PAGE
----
• Slide- Another idea for using the slide in sensory play is to have the child lay prone on the slide without movement.  Use the upward ramp of the slide as a positioner for art creation or eye-hand coordination games like rolling a tennis ball up the slide and catching it as it rolls back down. 
  • Slide- Walking and crawling up the slides while looking upward is a test of gravity while encouraging bilateral coordination and core body strength.
  • Tunnels- Encourage crawling and scooting through playground tunnels with eyes up and looking out of the tunnel so that the child’s head and neck are resisting gravity and vision is guiding movement. 
  • Merry-go-round- Spinning on a merry-go-round can be done in a seated, prone, or supine position.  Holding onto the bars and maintaining upright posture is a strengthening exercise and a source of proprioceptive input. 
  • Balance Beam- Balance beams can be used in obstacle courses and are a great source of vestibular and proprioceptive input while encouraging visual changes.  Show the child how to look up forward as they walk along a balance beam.
  • Steps- Many playground equipment sets have small sets of steps to reach different levels.  Children can climb the steps, using the banister for support if needed.  Try having the child pull themselves up the steps using the banister for a change in body and head position that promotes proprioceptive input, using the body’s weight against gravity.
  • Picnic Bench-Lying prone on the seat of the picnic bench while the hands are dropped to the ground is a way to work against gravity through the arms in a ball tossing game, or drawing in the dirt with a stick.  Ask the child to scoot forward on the bench so that they need to work harder for efficiency of the vestibular system and against gravity. This type of activity promotes use of the eyes in an activity while the back, arms, head, and neck are used against gravity and help to build visual perception.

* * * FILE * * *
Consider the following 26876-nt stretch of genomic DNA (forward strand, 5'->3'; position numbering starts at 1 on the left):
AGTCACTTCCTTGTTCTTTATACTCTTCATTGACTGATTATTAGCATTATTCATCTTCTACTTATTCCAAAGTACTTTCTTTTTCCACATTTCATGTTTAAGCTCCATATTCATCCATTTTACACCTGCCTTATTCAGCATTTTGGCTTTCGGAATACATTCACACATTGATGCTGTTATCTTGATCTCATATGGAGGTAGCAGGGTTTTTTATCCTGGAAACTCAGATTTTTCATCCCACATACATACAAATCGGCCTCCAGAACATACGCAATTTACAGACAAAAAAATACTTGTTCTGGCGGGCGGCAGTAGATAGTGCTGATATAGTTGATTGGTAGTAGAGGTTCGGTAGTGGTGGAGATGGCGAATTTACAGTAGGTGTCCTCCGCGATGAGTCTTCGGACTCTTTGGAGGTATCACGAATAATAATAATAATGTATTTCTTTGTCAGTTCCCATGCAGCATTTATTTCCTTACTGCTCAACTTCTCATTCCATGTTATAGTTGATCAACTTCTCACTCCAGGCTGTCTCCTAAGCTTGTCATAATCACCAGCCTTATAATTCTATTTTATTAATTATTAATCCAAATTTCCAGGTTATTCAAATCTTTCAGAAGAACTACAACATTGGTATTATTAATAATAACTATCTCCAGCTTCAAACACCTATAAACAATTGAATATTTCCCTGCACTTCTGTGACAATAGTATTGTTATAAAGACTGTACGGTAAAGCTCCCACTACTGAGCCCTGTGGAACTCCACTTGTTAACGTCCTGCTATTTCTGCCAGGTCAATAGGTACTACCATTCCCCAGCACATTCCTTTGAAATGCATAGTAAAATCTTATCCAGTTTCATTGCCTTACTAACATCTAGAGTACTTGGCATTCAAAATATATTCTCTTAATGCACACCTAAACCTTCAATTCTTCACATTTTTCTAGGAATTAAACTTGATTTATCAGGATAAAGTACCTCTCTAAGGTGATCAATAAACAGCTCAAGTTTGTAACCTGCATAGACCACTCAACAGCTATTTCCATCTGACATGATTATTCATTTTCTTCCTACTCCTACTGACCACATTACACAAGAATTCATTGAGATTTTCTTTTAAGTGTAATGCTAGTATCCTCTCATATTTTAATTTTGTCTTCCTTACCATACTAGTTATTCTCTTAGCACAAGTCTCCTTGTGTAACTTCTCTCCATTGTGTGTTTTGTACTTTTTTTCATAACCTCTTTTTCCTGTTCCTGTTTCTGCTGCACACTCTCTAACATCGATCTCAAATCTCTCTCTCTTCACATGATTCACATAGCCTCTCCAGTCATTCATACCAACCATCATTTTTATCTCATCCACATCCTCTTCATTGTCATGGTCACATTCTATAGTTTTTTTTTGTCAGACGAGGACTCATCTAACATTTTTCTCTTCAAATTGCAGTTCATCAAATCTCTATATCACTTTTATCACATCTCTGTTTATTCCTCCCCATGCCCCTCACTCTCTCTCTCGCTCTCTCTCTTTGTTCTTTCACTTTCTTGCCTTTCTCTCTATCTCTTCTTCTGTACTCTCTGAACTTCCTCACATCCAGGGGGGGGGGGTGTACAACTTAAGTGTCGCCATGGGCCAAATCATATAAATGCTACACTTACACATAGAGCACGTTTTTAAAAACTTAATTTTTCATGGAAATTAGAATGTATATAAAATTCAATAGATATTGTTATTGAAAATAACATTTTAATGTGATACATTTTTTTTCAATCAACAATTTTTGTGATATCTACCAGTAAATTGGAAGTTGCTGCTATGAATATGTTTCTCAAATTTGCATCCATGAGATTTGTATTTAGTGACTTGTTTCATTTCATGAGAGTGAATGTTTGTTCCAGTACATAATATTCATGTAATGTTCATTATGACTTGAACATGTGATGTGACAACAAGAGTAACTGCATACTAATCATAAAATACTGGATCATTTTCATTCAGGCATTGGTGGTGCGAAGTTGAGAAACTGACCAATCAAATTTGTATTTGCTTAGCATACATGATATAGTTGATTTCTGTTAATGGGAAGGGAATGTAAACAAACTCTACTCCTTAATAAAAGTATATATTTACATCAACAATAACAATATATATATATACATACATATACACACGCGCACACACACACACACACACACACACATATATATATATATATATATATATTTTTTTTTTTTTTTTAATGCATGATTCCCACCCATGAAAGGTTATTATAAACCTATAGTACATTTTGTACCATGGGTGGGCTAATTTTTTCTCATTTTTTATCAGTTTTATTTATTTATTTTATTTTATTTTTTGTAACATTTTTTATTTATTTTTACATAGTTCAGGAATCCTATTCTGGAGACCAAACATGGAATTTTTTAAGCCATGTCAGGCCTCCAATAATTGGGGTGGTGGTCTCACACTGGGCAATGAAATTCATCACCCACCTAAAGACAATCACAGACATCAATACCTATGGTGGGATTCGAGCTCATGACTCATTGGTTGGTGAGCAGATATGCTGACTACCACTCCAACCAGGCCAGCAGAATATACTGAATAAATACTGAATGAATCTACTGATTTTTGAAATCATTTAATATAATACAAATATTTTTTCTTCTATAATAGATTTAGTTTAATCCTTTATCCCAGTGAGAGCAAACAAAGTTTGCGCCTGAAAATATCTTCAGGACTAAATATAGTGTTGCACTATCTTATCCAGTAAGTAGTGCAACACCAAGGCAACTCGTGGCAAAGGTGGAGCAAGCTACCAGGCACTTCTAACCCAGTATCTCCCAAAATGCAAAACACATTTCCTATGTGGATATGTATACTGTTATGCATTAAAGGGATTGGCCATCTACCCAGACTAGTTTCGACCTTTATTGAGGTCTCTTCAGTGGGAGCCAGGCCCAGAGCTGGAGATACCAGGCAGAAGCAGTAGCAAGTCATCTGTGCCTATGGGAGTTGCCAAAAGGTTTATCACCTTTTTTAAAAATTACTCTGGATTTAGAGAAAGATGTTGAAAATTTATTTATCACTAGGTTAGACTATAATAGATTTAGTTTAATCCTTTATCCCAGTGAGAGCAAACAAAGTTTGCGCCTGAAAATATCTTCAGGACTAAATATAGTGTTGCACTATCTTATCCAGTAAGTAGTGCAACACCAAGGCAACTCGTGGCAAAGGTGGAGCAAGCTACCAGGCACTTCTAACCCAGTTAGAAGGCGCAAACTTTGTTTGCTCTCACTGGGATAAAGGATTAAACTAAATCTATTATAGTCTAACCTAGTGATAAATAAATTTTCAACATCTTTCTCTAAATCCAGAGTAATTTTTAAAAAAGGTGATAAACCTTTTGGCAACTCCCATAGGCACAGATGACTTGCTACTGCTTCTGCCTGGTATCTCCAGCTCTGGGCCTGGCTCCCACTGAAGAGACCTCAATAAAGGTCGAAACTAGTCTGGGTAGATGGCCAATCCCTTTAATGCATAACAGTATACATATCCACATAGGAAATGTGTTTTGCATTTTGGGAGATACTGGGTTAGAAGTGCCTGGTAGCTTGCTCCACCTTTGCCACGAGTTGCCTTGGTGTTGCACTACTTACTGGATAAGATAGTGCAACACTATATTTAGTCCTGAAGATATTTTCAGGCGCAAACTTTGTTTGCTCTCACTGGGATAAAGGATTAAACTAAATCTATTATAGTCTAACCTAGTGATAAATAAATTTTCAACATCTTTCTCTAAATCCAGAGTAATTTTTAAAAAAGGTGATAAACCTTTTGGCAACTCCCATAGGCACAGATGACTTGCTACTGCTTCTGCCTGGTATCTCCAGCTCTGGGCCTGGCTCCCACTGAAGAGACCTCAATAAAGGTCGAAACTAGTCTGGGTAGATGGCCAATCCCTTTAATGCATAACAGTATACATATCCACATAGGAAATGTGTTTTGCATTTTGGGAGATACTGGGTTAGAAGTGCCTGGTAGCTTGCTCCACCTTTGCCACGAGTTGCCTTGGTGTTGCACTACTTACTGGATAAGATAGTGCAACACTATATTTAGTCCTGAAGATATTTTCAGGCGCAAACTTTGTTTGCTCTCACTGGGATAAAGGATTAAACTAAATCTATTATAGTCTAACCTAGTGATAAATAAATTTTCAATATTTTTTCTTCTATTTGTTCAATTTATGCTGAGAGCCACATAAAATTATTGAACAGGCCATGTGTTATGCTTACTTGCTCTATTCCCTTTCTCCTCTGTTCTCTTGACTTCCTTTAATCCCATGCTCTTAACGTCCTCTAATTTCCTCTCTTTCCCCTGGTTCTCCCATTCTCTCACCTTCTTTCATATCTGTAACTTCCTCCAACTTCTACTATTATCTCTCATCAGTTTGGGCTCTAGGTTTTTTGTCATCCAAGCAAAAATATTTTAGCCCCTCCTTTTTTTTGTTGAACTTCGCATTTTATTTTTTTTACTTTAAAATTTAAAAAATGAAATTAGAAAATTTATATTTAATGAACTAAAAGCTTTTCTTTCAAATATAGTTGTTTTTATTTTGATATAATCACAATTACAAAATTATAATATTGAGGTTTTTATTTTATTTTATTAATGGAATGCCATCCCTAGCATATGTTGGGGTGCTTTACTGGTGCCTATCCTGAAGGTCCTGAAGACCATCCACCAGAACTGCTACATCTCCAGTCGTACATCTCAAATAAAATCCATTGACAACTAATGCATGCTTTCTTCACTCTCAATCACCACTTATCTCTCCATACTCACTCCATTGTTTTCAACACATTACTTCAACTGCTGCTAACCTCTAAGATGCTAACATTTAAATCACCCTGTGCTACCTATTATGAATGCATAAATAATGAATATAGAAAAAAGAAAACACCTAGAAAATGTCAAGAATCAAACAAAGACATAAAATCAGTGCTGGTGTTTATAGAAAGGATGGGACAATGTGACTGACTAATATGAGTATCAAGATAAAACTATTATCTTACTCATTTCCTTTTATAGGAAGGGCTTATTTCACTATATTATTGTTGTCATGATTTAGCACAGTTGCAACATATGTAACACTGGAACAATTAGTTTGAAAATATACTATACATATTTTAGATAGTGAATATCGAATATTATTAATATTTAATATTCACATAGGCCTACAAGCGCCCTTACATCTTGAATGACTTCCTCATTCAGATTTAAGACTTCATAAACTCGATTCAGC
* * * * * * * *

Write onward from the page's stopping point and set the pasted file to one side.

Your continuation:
• Vertical Ladder- Climbing a ladder to monkey bars requires strength, bilateral coordination, and provides vestibular input.  Using the child’s own body weight is effective in providing proprioceptive input.  Children can look up with neck extension to further adjust vestibular receptor response to movement in space.
  • Ramps-  Many playgrounds have ramps built in within the playground. Crawling, scooting, walking toe-to-toe, and sliding up and down these ramps provide many different sensory input opportunities.  Try rolling a ball up or down these ramps into a target or to a friend.
Other children may require vestibular sensory input in order to modulate excessive vestibular activity and will avoid equipment that provides a sense of gravitational insecurity.  
These children tend to avoid movement and changes in position.  In these cases, children should be guided by an Occupational Therapist in treatment techniques that allow modulation of vestibular input. 
Try these sensory integration therapy ideas at the playground for vestibular and proprioceptive sensory input.

A word of caution about vestibular sensory input:

Vestibular sensory input can have a late-effect on children.  They may not appear to respond to sensory input immediately, so children should be monitored and carefully watched for the effects of vestibular stimulation.